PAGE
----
Fighting heart failure with ‘Fantastic Four,’ new guidelines
February 15, 2023
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UT Southwestern Medical Center has earned High Performing recognition from U.S. News & World Report for aortic valve surgery, placing us among the nation’s top hospitals for this procedure.
With UT Southwestern Medical Center's minimally invasive techniques to fix heart valve disease, you’ll recover more quickly and feel better faster.
We offer a variety of approaches to treat heart valve disorders, with a focus on minimally invasive surgery.
Four valves in the heart control blood flow. These valves make sure that blood flows in the right direction through the heart by opening and closing at the right time. When there’s a problem with a valve, there's a heart valve disorder.
Heart valve disorders make the heart work harder. As a result patients may feel tired or short of breath. UT Southwestern’s heart experts are focused on fixing heart valve disorders so patients feel better and have more energy.
Valve disease treatment has improved dramatically over the past 15 years, from being able to replace faulty valves with prosthetics to today, where we are now able to surgically repair the valves without cracking the chest (open surgery).
Through minimally invasive surgery, we need to make only a 2-inch incision to repair or replace a valve, and the recovery time is reduced to 10 days versus six weeks for traditional open surgery. We’ve performed more of these procedures than others in North Texas, and UT Southwestern is leading the advancement of additional new treatments.
There are two main types of valves that affect the heart: mitral and aortic.
Some people experience issues with the tricuspid valve (the valve that allows blood to flow from the right atrium to the right ventricle) and pulmonary valve (which allows blood to flow from the right ventricle to the lungs, where it receives oxygen), but these are less common in adults.
The main valve conditions that disrupt the flow of blood in your heart are:
A third type of heart valve disorder, atresia, is when the valve is closed or doesn’t exist. It’s normally diagnosed within a few days or birth and requires immediate treatment.
Valve disorders can affect any of the four valves, and are named based on the valve that causes the problem. The most common valve disorders include:
As you get older, your risk of getting a heart valve disorder increases. You may also be at higher risk if you’ve had a heart attack or heart failure, or are at risk for coronary artery disease.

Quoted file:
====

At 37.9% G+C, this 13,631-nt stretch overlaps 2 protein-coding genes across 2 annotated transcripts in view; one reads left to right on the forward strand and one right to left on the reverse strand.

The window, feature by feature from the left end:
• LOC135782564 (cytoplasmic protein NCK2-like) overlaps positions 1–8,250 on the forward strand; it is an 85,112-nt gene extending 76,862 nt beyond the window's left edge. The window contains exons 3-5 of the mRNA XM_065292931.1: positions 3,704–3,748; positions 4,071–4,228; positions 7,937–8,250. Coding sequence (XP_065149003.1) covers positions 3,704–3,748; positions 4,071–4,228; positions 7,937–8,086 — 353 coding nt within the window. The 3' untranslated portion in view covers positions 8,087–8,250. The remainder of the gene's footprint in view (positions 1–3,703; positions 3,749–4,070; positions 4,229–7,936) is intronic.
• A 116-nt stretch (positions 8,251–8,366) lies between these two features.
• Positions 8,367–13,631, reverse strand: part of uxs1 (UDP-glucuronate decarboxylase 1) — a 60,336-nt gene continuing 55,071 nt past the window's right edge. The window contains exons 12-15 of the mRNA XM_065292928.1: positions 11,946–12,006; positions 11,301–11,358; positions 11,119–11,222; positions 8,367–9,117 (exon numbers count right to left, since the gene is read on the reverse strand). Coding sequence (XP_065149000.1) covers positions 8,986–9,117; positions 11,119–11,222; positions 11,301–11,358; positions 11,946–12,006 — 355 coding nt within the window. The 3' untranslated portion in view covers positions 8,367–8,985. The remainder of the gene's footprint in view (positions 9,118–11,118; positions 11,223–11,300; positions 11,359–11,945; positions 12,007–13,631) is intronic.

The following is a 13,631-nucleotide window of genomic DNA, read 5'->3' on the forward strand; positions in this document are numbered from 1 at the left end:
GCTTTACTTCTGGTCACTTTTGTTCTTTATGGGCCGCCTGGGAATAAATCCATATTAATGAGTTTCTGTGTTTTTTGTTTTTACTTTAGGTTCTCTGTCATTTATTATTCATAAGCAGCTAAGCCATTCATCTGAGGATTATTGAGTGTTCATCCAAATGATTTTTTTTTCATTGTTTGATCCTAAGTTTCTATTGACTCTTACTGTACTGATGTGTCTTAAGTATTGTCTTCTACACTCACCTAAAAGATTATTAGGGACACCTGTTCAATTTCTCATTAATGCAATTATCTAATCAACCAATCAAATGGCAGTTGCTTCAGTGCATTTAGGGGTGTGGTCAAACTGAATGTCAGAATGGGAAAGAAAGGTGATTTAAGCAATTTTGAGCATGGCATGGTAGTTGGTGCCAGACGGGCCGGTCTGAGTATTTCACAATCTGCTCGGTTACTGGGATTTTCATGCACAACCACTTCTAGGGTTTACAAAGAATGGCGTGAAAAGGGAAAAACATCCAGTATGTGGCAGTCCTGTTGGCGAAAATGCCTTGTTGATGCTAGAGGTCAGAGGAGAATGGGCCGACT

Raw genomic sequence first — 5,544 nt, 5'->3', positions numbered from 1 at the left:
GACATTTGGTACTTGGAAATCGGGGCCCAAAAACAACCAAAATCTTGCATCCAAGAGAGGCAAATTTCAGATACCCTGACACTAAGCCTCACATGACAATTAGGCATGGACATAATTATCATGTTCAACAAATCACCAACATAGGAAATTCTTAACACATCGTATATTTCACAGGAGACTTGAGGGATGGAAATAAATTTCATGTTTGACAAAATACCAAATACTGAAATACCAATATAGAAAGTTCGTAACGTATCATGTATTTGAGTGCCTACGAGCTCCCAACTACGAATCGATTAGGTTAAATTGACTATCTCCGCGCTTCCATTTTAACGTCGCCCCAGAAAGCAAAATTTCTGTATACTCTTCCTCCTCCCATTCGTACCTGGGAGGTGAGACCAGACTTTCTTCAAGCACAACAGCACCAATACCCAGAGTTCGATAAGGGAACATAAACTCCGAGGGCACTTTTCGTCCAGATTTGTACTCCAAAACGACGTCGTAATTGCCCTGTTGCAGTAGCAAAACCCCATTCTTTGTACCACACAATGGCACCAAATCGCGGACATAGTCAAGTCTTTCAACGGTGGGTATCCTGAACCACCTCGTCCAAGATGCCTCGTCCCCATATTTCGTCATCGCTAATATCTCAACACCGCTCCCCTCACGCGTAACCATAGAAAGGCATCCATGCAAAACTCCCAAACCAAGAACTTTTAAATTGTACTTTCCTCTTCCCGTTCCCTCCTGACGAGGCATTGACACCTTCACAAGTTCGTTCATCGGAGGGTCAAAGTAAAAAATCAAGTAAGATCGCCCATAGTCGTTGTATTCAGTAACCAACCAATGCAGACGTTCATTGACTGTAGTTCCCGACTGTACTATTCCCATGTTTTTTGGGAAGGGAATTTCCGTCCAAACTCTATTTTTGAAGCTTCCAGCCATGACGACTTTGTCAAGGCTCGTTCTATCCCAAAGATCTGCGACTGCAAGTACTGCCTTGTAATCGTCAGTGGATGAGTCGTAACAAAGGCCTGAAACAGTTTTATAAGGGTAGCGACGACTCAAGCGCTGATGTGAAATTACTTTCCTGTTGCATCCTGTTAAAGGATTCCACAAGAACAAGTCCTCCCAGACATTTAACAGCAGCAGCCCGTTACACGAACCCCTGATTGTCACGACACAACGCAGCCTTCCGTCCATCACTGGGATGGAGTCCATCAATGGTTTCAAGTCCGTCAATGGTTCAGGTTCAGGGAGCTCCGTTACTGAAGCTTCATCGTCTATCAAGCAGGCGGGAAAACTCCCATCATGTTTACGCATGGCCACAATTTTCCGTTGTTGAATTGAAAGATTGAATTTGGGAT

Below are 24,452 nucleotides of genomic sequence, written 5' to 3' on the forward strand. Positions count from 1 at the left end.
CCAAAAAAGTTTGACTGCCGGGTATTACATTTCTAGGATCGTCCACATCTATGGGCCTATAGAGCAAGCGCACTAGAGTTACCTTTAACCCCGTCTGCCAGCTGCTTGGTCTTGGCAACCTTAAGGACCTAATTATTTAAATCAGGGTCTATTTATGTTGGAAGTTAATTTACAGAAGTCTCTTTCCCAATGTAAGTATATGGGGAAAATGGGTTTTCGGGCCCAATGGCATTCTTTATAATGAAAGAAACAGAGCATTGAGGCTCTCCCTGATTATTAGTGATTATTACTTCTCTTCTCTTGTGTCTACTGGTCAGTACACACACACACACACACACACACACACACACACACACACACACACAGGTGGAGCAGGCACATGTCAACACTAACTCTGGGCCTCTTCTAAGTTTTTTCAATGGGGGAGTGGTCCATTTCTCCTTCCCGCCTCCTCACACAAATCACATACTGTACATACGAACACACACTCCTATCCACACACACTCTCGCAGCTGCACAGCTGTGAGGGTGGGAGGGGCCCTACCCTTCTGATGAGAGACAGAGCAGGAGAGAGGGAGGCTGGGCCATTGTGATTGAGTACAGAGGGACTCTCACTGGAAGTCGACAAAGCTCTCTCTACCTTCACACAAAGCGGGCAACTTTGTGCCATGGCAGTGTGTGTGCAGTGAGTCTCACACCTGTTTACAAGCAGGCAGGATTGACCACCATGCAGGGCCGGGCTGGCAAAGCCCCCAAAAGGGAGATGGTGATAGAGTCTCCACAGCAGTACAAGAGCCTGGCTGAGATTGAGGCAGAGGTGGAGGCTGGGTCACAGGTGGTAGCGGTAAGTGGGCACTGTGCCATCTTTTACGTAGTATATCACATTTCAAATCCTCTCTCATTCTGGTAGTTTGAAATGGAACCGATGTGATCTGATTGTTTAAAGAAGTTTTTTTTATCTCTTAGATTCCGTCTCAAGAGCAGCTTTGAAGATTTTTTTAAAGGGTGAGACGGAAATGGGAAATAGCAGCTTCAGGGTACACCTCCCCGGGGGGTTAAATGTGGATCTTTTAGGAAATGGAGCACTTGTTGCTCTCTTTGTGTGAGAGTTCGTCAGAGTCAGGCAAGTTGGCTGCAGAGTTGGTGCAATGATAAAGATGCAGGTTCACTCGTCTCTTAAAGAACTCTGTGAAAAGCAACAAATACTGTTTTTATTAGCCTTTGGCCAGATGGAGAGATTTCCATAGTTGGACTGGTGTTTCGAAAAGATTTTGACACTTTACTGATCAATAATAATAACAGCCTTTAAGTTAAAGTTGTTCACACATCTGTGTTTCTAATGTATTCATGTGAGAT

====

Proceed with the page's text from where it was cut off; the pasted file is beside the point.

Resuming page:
Some people with a heart valve disorder experience no symptoms. Those who do may have:
If your doctor hears a heart murmur by listening to your heart with a stethoscope, this may indicate a valve problem. The next step is a referral to a cardiologist for further examination and additional testing, which may include:
Heart valve disorders are treated either surgically or percutaneously (a needle puncture through the skin). The goal is to repair or replace the valve, and this can be done in one of three ways: open surgery, minimally invasive surgery, or percutaneously. At UT Southwestern, we are experts in whichever treatment is appropriate for each patient, and we offer several innovative surgical options patients won’t find anywhere else in North Texas.
Traditionally, open surgery has been used for treating heart valves – the surgeon divides the breastbone to access the heart.
Whenever possible, we recommend minimally invasive heart valve surgery. When using a minimally invasive approach, UT Southwestern’s heart valve experts use small incisions (about 2 inches) between the ribs to get to the heart. The result is faster recovery and less pain. Instead of a six-week recovery, our patients generally need about 10 days to recover from surgery when performed using minimally invasive techniques.
For high-risk patients with aortic valve problems – those who are at an advanced age or have had prior heart surgery, for example – we offer transcatheter aortic valve replacement (TAVR). A recently developed alternative to open-heart surgery, TAVR is performed by inserting a catheter through the groin to make the aortic valve repair.
Patients with mitral regurgitation who are too old or sick for open surgery may be treated with the MitraClip. Going through the skin (percutaneous), we clip together the two leaflets of the mitral valve to stop the leaking.
February 15, 2023
February 24, 2022
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Results: 2 Locations